killed two men, both in one chariot, Menesthes and Anchialus, heroes well versed in war. Ajax son of Telamon pitied them in their fall; he came close up and hurled his spear, hitting Amphius the son of Selagus, a man of great wealth who lived in Pæsus and owned much corn-growing land, but his lot had led him to come to the aid of Priam and his sons. Ajax struck him in the belt; the spear pierced the lower part of his belly, and he fell heavily to the ground. Then Ajax ran towards him to strip him of his armour, but the Trojans rained spears upon him, many of which fell upon his shield. He planted his heel upon the body and drew out his spear, but the darts pressed so heavily upon him that he could not strip the goodly armour from his shoulders. The Trojan chieftains, moreover, many and valiant, came about him with their spears, so that he dared not stay; great, brave and valiant though he was, they drove him from them and he was beaten back.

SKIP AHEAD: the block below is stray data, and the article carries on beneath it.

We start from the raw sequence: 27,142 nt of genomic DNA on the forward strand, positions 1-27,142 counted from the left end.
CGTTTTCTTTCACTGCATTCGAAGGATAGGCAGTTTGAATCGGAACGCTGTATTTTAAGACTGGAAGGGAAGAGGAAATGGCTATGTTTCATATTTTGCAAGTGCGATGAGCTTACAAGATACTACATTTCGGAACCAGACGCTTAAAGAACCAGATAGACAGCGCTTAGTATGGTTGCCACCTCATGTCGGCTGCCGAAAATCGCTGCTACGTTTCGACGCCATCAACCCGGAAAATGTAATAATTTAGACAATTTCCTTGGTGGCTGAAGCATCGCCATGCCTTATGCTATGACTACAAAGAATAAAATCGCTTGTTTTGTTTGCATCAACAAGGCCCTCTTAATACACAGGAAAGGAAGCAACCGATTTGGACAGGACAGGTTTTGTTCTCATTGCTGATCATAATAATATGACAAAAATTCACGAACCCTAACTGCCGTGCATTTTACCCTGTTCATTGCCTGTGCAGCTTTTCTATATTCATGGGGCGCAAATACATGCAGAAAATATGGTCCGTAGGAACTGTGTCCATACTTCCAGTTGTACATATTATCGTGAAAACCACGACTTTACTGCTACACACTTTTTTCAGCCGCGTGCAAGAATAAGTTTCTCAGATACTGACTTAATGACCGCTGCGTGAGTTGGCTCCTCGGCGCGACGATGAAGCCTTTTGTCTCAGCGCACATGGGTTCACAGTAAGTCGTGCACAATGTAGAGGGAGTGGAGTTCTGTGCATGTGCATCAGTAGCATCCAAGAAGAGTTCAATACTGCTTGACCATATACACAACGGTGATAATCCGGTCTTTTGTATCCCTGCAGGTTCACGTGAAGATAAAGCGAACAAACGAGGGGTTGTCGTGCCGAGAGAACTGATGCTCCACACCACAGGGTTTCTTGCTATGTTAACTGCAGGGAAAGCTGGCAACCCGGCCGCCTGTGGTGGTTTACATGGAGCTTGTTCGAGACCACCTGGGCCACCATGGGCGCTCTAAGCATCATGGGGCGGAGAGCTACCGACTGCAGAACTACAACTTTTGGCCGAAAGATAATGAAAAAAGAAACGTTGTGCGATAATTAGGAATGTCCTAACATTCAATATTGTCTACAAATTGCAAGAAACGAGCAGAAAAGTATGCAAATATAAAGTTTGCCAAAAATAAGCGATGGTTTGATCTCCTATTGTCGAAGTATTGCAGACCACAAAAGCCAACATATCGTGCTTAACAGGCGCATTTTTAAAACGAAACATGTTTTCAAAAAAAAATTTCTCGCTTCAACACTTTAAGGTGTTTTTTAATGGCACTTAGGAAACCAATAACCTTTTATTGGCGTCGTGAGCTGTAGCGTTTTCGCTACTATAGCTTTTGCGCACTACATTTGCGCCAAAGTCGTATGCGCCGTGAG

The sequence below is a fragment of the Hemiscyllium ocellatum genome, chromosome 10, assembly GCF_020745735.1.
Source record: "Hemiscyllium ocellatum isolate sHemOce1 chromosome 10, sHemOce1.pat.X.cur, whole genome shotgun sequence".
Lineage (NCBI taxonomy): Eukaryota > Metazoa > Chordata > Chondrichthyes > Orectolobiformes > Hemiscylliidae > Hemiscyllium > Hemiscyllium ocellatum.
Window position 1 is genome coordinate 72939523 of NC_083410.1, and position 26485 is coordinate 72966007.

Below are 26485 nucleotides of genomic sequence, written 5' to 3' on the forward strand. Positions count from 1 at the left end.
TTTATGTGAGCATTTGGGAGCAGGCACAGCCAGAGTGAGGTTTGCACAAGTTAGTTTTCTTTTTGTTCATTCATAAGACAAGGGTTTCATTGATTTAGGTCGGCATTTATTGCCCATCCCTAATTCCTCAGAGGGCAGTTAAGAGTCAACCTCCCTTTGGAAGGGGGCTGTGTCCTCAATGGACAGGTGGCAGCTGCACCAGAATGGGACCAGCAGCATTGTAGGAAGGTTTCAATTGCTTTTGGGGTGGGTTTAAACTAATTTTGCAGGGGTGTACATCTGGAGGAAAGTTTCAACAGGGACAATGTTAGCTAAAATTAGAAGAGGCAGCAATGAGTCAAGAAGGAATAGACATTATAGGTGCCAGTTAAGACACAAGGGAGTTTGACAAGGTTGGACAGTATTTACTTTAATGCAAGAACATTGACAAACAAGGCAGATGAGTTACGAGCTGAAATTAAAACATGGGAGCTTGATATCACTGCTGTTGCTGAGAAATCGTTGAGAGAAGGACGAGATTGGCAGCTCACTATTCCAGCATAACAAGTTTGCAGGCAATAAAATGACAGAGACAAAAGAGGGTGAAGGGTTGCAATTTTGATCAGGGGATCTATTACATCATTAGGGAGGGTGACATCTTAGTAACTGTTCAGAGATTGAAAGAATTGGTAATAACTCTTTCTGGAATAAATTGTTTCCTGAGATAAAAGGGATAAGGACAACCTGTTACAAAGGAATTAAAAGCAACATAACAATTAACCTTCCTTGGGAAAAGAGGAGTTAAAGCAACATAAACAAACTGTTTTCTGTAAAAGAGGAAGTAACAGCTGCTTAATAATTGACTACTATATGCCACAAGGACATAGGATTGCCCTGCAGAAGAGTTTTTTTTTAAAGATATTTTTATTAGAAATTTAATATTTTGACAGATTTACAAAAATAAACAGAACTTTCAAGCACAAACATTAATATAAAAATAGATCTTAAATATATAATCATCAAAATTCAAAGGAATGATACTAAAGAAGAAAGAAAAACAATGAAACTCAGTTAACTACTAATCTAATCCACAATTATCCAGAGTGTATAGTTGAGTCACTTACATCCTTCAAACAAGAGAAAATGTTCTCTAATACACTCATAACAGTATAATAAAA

626Thus, then, did the battle rage between them. Presently the strong hand of fate impelled Tlepolemus, the son of Hercules, a man both brave and of great stature, to fight Sarpedon; so the two, son and grandson of great Jove, drew near to one another, and Tlepolemus spoke first. "Sarpedon," said he, "councillor of the Lycians, why should you come skulking here—you who are a man of peace? They lie who call you son of ægis-bearing Jove, for you are little like those who were of old his children. Far other was Hercules, my own brave and lion-hearted father, who came here for the horses of Laomedon, and though he had six ships only, and few men to follow him, sacked the city of Ilius and made a wilderness of her highways. You are a coward, and your people are falling from you. For all your strength, and all your coming from Lycia, you will be no help to the Trojans but will pass the gates of Hades vanquished by my hand."
647And Sarpedon, captain of the Lycians, answered, "Tlepolemus, your father overthrew Ilius by reason of